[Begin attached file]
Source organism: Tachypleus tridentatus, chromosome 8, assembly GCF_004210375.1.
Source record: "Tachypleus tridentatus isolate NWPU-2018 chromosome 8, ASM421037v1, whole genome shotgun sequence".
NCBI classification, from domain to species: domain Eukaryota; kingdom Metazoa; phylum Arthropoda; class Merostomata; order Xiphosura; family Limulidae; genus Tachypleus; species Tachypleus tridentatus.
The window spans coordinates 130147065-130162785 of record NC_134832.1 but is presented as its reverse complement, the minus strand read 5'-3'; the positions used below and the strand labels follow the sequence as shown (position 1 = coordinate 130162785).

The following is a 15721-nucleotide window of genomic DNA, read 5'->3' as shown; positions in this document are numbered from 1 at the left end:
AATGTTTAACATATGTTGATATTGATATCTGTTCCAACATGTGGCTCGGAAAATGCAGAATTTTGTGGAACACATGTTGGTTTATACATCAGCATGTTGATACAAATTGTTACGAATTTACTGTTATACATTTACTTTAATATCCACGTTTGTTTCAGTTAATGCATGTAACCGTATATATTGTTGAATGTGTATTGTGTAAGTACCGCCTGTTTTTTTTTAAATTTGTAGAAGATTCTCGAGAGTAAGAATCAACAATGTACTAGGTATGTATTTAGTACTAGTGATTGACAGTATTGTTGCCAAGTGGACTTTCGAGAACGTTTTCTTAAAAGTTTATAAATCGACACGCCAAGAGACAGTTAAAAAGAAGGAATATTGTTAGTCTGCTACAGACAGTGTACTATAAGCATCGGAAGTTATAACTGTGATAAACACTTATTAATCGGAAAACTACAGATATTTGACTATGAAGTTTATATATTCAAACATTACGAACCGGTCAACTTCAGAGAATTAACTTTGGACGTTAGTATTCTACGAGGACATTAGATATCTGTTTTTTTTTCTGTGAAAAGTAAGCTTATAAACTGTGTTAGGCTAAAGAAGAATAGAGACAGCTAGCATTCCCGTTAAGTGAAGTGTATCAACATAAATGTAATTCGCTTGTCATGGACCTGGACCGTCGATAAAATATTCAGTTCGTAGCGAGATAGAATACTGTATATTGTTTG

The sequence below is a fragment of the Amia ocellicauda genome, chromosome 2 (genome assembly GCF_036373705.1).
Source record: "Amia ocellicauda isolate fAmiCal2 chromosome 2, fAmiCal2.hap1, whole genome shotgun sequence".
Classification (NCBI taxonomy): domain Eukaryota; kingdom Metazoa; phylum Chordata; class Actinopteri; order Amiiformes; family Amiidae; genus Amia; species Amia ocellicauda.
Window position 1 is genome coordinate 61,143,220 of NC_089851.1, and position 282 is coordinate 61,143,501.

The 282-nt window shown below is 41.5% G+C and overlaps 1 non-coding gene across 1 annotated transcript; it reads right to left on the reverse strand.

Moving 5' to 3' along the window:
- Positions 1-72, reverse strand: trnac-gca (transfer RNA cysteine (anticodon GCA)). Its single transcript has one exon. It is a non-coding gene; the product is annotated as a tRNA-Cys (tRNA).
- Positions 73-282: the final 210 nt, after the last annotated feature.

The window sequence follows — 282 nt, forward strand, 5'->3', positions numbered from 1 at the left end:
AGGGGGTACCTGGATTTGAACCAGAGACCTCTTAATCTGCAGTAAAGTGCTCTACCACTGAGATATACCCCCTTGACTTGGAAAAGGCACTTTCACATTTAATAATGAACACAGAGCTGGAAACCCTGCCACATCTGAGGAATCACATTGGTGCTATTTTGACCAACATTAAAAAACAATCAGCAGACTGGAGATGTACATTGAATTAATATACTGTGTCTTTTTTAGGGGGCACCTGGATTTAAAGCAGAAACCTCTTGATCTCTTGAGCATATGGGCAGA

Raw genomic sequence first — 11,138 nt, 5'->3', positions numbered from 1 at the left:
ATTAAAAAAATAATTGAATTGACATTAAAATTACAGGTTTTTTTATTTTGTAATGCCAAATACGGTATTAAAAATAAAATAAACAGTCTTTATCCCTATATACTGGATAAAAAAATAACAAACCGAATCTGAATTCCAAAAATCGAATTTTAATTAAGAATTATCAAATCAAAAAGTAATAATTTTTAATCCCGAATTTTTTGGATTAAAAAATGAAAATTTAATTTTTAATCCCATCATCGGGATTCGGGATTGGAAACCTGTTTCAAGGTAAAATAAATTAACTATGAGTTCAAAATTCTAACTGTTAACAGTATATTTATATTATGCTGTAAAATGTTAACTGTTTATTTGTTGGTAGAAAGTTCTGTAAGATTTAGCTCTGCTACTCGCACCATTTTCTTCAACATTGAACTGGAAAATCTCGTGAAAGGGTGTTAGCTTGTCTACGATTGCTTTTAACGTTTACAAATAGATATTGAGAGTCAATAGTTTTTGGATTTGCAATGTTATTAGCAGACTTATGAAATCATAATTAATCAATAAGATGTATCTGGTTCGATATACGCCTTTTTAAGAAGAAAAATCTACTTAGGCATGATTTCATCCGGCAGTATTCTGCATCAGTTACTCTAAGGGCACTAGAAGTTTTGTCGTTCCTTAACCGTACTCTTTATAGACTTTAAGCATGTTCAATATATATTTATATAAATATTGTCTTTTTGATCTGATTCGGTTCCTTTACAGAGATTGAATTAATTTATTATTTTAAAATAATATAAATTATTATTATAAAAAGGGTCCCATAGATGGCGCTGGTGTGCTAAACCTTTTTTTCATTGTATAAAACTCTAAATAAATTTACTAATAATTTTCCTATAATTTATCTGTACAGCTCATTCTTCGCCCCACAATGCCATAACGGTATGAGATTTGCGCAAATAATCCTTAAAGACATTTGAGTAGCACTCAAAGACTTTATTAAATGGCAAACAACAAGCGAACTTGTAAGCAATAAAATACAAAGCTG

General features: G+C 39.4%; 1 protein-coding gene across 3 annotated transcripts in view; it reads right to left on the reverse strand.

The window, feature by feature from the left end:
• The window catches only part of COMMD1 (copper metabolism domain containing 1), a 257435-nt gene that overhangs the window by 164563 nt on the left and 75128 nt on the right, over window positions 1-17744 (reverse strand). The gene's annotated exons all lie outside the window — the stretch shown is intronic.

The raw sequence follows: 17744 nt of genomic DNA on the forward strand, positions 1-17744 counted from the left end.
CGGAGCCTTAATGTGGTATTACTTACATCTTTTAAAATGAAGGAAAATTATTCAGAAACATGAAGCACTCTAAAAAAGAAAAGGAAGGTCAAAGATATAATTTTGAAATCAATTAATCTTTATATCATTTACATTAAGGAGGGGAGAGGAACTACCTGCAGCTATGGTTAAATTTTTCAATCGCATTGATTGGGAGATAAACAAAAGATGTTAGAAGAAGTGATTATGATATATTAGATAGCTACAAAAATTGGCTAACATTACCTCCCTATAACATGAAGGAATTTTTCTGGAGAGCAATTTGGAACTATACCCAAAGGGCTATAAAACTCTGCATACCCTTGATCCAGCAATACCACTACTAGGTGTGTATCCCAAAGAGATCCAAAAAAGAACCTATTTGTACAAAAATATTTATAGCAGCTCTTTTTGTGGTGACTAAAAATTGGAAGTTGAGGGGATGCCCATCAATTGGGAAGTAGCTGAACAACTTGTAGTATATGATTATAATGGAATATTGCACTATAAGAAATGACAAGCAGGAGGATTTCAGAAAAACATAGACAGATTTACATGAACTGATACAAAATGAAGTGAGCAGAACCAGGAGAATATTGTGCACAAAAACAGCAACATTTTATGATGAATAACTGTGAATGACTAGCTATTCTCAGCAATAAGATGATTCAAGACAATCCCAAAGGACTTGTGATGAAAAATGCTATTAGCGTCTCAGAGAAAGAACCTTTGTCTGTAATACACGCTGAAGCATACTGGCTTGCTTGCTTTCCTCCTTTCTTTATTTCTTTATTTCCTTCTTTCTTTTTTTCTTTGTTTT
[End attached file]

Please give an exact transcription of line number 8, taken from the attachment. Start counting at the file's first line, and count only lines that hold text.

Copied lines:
Source record: "Amia ocellicauda isolate fAmiCal2 chromosome 2, fAmiCal2.hap1, whole genome shotgun sequence".